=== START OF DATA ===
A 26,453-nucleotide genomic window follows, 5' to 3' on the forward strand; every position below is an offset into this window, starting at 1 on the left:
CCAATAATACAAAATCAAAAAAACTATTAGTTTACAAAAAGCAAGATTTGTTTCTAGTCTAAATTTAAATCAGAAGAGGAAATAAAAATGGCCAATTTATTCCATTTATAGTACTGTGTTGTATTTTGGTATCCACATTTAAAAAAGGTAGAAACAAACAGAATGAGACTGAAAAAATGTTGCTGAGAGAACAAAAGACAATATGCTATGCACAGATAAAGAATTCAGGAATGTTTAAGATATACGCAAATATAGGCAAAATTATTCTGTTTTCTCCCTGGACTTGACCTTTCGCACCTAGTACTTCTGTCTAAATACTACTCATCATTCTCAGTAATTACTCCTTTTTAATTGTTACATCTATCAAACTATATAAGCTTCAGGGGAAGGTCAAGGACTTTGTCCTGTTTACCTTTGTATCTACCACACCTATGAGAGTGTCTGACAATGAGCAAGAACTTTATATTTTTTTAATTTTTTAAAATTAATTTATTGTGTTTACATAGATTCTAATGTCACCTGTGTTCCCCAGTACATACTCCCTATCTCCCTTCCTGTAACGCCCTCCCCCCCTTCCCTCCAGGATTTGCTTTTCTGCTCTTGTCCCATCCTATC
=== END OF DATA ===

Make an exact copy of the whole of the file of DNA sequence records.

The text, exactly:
A 26,453-nucleotide genomic window follows, 5' to 3' on the forward strand; every position below is an offset into this window, starting at 1 on the left:
CCAATAATACAAAATCAAAAAAACTATTAGTTTACAAAAAGCAAGATTTGTTTCTAGTCTAAATTTAAATCAGAAGAGGAAATAAAAATGGCCAATTTATTCCATTTATAGTACTGTGTTGTATTTTGGTATCCACATTTAAAAAAGGTAGAAACAAACAGAATGAGACTGAAAAAATGTTGCTGAGAGAACAAAAGACAATATGCTATGCACAGATAAAGAATTCAGGAATGTTTAAGATATACGCAAATATAGGCAAAATTATTCTGTTTTCTCCCTGGACTTGACCTTTCGCACCTAGTACTTCTGTCTAAATACTACTCATCATTCTCAGTAATTACTCCTTTTTAATTGTTACATCTATCAAACTATATAAGCTTCAGGGGAAGGTCAAGGACTTTGTCCTGTTTACCTTTGTATCTACCACACCTATGAGAGTGTCTGACAATGAGCAAGAACTTTATATTTTTTTAATTTTTTAAAATTAATTTATTGTGTTTACATAGATTCTAATGTCACCTGTGTTCCCCAGTACATACTCCCTATCTCCCTTCCTGTAACGCCCTCCCCCCCTTCCCTCCAGGATTTGCTTTTCTGCTCTTGTCCCATCCTATC